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ECB sees chance of gradual shift in guidance early this year

[FRANKFURT] European Central Bank (ECB) policy makers said they're open to tweaking their policy guidance soon to align it with a strengthening economy, spurring a rise in the euro as traders bet bond-buying will end in September.

In the account of its December meeting, the Governing Council said there was a "widely shared" view among officials that communication would need to evolve gradually based on the outlook for growth and inflation. But the language on the monetary-policy stance could be revisited early this year.

The euro jumped a US cent, and was trading at US$1.2039 at 3pm in Frankfurt. The yields on German bonds also increased, with the two-year yield gaining 4 basis points to minus 0.57 per cent.

Investors are currently on edge after reminders that central banks around the world have the potential to roil financial markets in 2018. A minor tweak in the Bank of Japan's bond-purchase operation on Tuesday saw the yen strengthen more than one per cent in two days, and a change in the way China's central bank manages the yuan sparked losses in that currency.

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Though inflation remains weaker than the ECB would like, the broader economy is booming, with the central bank estimating the fastest expansion in 10 years in 2017. Surveys of confidence have surged and measures of activity are at multi-year highs.

The Governing Council said recent numbers show a "solid, broad-based and increasingly self-sustaining economic expansion." Noted in the account was a remark that a "gap appeared to be emerging between favourable economic conditions and a policy stance that remained in a crisis configuration." It was also pointed out that those conditions depended in part on loose monetary policy and inflation would be key to any shift.

"Looking ahead, the view was widely shared among members that the Governing Council's communication would need to evolve gradually, without a change in sequencing, if the economy continued to expand and inflation converged further towards the Governing Council's aim. The language pertaining to various dimensions of the monetary policy stance and forward guidance could be revisited early in the coming year."

At its December meeting, the ECB confirmed its decision to extend quantitative easing until at least September, at a reduced monthly pace of 30 billion euros (S$47.88 billion), despite the faster economic expansion. Record-low interest rates will stay on hold until well after purchases stop.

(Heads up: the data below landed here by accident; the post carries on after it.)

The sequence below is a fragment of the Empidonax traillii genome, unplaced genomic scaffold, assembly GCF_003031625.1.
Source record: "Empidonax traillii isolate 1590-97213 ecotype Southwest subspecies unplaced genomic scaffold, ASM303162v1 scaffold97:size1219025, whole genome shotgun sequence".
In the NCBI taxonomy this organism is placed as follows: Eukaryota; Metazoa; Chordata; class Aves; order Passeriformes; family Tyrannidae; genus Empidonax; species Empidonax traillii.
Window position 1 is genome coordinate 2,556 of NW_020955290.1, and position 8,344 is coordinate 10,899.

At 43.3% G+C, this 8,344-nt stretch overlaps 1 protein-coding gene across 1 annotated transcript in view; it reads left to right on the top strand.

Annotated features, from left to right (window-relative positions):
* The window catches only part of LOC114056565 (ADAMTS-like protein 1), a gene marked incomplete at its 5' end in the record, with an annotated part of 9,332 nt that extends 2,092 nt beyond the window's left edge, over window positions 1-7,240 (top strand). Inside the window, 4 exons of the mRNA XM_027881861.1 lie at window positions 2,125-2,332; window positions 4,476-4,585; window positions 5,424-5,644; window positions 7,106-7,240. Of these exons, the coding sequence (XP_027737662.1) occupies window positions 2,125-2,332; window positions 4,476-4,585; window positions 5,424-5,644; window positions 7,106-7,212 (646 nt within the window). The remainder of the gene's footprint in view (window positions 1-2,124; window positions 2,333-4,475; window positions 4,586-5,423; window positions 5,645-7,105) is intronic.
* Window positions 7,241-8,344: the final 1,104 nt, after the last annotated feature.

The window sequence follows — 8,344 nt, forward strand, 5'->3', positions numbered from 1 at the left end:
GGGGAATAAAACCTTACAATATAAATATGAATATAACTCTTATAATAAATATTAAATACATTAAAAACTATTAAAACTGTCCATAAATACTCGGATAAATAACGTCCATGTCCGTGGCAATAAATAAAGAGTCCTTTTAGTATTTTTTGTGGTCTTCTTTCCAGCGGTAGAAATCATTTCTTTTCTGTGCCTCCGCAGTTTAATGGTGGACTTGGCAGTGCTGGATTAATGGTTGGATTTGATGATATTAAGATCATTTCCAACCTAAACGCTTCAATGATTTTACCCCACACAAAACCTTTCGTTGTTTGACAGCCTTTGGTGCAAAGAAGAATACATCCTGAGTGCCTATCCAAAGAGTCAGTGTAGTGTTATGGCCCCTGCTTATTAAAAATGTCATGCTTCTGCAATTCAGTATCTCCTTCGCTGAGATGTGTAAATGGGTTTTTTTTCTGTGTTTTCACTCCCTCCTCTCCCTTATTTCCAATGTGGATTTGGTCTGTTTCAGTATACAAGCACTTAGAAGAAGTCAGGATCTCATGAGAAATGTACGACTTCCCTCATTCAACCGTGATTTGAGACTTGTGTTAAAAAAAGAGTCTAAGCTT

Since that decision, hawks calling for a definite end-date to asset purchases have dominated the public debate, raising speculation among investors that the bank is readying another scaling back of its monetary stimulus.

Estimates on Thursday showed the Germany economy probably grew about 0.5 per cent in the fourth quarter of 2017, while France's expanded 0.6 per cent. A separate report from France showed business sentiment at the highest in almost seven years.

According to the ECB report, policy makers agreed that while economic data had been more positive than expected, underlying inflation "had yet to show convincing signs of a sustained upward trend." The central bank's latest projections show that consumer-price growth will only average 1.7 per cent by 2020, still short of its goal of just under two per cent.

Executive Board member Peter Praet, the ECB's chief economist, suggested that, as the end of QE approached, guidance on future interest-rate moves would become gradually more important.

At the previous session in October, some key policy makers including Executive Board member Benoit Coeure and Bundesbank president Jens Weidmann had suggested linking the overall policy stance - rather than just the QE program - to progress on inflation. A reflection on such a move was "warranted," according to the summary.

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